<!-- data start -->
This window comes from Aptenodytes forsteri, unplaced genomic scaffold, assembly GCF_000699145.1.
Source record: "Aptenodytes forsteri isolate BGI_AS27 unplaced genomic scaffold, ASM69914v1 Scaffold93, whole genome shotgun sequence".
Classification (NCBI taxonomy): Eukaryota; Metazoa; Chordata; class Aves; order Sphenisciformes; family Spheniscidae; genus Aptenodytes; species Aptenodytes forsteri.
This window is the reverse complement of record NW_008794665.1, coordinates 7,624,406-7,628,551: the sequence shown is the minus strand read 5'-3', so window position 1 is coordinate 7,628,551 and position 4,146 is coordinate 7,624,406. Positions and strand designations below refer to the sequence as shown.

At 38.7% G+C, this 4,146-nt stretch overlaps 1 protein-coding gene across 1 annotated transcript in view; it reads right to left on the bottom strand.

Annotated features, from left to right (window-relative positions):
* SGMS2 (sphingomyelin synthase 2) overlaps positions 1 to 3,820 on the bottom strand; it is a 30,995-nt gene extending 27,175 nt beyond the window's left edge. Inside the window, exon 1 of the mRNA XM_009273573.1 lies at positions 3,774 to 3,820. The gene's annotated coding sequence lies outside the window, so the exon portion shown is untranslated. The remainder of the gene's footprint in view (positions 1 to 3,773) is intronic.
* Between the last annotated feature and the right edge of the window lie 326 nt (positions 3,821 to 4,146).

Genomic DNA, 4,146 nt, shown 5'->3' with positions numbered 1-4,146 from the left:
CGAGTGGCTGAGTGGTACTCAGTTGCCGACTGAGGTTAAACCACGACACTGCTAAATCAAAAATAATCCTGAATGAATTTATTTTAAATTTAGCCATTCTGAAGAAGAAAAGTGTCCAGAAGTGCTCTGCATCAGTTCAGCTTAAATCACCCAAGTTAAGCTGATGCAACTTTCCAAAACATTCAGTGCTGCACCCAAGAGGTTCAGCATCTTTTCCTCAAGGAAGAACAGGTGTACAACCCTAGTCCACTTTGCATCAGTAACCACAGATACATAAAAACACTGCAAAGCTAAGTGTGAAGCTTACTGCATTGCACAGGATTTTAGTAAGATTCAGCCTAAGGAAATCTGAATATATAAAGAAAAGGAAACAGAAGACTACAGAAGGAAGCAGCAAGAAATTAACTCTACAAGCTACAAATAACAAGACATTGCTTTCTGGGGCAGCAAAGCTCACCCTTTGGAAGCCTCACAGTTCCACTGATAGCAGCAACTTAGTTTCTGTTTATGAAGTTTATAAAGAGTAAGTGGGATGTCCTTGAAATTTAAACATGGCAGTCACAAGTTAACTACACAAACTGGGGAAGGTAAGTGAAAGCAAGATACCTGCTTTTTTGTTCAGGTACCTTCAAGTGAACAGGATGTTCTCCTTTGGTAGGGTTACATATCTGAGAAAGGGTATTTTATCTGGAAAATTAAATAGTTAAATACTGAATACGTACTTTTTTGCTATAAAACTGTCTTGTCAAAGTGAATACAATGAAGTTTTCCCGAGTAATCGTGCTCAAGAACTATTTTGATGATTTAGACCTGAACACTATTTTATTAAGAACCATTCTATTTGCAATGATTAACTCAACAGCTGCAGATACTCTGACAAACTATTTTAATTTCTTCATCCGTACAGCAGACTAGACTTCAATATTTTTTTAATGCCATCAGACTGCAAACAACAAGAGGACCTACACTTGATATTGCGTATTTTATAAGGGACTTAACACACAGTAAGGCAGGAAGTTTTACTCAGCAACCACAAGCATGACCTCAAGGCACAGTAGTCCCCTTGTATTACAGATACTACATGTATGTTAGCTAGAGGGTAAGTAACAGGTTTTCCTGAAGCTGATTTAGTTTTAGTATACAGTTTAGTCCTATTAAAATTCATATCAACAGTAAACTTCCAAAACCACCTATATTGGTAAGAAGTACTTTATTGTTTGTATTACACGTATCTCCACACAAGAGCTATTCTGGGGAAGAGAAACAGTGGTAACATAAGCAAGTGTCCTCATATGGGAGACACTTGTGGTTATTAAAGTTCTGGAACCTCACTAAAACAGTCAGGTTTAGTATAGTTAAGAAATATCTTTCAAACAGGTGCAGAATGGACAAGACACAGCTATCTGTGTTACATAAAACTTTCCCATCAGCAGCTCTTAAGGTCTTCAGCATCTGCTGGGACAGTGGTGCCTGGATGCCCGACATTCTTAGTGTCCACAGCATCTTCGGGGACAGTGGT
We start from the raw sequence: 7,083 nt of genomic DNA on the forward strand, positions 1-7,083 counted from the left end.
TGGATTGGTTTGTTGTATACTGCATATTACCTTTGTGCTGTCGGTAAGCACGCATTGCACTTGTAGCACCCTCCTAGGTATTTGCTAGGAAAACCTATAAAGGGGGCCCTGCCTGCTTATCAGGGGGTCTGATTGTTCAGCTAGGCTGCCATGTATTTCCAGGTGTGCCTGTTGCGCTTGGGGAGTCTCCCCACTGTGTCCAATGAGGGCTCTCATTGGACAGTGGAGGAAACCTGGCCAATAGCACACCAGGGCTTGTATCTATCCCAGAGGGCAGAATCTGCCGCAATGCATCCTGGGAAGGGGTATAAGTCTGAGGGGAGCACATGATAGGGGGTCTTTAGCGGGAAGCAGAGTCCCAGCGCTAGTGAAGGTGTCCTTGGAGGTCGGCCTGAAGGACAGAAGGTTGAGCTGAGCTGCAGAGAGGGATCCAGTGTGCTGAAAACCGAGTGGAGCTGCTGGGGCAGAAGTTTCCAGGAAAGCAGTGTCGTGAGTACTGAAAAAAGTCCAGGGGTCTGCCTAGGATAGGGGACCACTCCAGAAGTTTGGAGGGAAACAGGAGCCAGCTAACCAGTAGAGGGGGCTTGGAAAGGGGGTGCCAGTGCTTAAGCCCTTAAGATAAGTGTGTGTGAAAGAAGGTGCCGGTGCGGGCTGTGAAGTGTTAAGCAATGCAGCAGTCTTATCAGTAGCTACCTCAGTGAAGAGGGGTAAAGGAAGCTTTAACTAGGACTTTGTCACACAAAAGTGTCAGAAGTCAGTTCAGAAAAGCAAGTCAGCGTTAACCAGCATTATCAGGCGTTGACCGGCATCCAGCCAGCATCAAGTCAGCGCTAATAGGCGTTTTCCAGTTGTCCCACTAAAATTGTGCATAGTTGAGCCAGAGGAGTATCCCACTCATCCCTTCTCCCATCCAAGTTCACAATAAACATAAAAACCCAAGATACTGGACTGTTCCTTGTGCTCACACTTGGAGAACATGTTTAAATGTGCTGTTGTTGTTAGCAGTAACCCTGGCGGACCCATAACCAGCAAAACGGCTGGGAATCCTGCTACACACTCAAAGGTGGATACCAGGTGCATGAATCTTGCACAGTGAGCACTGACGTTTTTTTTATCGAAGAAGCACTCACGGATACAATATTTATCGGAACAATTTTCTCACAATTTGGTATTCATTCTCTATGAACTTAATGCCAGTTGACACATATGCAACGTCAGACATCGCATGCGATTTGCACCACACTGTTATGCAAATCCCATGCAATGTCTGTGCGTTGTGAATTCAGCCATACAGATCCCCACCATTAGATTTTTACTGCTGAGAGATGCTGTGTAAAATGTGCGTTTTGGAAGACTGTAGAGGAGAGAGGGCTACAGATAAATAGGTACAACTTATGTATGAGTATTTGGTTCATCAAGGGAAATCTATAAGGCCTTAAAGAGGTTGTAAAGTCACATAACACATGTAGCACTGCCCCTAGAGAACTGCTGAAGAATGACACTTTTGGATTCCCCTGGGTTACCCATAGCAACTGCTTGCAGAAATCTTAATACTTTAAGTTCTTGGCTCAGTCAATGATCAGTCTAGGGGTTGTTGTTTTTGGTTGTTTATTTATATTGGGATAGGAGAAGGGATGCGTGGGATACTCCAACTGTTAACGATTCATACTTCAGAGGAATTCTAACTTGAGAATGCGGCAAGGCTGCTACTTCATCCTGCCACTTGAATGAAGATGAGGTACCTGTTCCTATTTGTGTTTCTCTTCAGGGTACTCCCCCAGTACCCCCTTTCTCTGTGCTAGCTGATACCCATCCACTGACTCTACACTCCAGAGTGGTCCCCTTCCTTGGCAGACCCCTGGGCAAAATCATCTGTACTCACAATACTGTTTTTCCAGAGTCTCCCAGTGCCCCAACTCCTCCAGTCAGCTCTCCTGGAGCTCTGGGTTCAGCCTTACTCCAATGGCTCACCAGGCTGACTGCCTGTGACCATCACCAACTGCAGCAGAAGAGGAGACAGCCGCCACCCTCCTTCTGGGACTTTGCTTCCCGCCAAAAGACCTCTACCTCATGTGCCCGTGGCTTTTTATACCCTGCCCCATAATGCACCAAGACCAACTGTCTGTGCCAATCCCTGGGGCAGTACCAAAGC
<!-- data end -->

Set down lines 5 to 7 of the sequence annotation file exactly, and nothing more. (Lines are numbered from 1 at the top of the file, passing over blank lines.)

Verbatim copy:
At 38.7% G+C, this 4,146-nt stretch overlaps 1 protein-coding gene across 1 annotated transcript in view; it reads right to left on the bottom strand.

Annotated features, from left to right (window-relative positions):
* SGMS2 (sphingomyelin synthase 2) overlaps positions 1 to 3,820 on the bottom strand; it is a 30,995-nt gene extending 27,175 nt beyond the window's left edge. Inside the window, exon 1 of the mRNA XM_009273573.1 lies at positions 3,774 to 3,820. The gene's annotated coding sequence lies outside the window, so the exon portion shown is untranslated. The remainder of the gene's footprint in view (positions 1 to 3,773) is intronic.